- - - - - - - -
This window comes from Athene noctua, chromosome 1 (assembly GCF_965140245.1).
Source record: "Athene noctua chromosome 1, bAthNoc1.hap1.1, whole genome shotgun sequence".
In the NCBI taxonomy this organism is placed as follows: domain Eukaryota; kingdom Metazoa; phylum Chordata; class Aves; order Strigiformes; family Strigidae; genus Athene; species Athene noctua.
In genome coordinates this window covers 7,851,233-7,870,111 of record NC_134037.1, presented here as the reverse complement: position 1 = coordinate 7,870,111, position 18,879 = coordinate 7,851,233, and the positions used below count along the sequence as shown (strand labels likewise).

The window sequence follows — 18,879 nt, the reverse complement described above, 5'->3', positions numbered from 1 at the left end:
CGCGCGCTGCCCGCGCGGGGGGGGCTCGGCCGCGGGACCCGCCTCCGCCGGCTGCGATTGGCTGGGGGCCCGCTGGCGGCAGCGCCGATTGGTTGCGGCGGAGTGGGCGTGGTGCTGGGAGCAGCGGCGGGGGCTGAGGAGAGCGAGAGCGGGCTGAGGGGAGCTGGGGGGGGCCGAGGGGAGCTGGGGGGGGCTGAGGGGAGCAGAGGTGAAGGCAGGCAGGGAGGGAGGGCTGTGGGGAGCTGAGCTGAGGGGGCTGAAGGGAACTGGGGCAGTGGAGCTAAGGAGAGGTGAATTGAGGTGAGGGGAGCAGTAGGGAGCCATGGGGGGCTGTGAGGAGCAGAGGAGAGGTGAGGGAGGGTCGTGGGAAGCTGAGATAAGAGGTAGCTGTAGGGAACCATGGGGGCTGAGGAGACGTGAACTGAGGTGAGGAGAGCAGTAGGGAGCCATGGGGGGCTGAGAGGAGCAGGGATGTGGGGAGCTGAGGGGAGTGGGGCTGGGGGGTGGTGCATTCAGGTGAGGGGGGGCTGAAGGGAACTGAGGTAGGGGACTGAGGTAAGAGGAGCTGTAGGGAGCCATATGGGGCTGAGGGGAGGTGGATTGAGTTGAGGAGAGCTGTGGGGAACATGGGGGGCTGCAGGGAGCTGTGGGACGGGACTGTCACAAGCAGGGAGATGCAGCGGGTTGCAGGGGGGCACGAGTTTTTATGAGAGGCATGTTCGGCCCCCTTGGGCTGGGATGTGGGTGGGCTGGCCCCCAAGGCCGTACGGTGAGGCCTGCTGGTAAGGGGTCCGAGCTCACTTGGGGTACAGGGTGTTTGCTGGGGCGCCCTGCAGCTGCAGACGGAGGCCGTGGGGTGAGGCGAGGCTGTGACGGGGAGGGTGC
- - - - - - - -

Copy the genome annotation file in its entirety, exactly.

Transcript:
This window comes from Athene noctua, chromosome 1 (assembly GCF_965140245.1).
Source record: "Athene noctua chromosome 1, bAthNoc1.hap1.1, whole genome shotgun sequence".
In the NCBI taxonomy this organism is placed as follows: domain Eukaryota; kingdom Metazoa; phylum Chordata; class Aves; order Strigiformes; family Strigidae; genus Athene; species Athene noctua.
In genome coordinates this window covers 7,851,233-7,870,111 of record NC_134037.1, presented here as the reverse complement: position 1 = coordinate 7,870,111, position 18,879 = coordinate 7,851,233, and the positions used below count along the sequence as shown (strand labels likewise).

The window sequence follows — 18,879 nt, the reverse complement described above, 5'->3', positions numbered from 1 at the left end:
CGCGCGCTGCCCGCGCGGGGGGGGCTCGGCCGCGGGACCCGCCTCCGCCGGCTGCGATTGGCTGGGGGCCCGCTGGCGGCAGCGCCGATTGGTTGCGGCGGAGTGGGCGTGGTGCTGGGAGCAGCGGCGGGGGCTGAGGAGAGCGAGAGCGGGCTGAGGGGAGCTGGGGGGGGCCGAGGGGAGCTGGGGGGGGCTGAGGGGAGCAGAGGTGAAGGCAGGCAGGGAGGGAGGGCTGTGGGGAGCTGAGCTGAGGGGGCTGAAGGGAACTGGGGCAGTGGAGCTAAGGAGAGGTGAATTGAGGTGAGGGGAGCAGTAGGGAGCCATGGGGGGCTGTGAGGAGCAGAGGAGAGGTGAGGGAGGGTCGTGGGAAGCTGAGATAAGAGGTAGCTGTAGGGAACCATGGGGGCTGAGGAGACGTGAACTGAGGTGAGGAGAGCAGTAGGGAGCCATGGGGGGCTGAGAGGAGCAGGGATGTGGGGAGCTGAGGGGAGTGGGGCTGGGGGGTGGTGCATTCAGGTGAGGGGGGGCTGAAGGGAACTGAGGTAGGGGACTGAGGTAAGAGGAGCTGTAGGGAGCCATATGGGGCTGAGGGGAGGTGGATTGAGTTGAGGAGAGCTGTGGGGAACATGGGGGGCTGCAGGGAGCTGTGGGACGGGACTGTCACAAGCAGGGAGATGCAGCGGGTTGCAGGGGGGCACGAGTTTTTATGAGAGGCATGTTCGGCCCCCTTGGGCTGGGATGTGGGTGGGCTGGCCCCCAAGGCCGTACGGTGAGGCCTGCTGGTAAGGGGTCCGAGCTCACTTGGGGTACAGGGTGTTTGCTGGGGCGCCCTGCAGCTGCAGACGGAGGCCGTGGGGTGAGGCGAGGCTGTGACGGGGAGGGTGC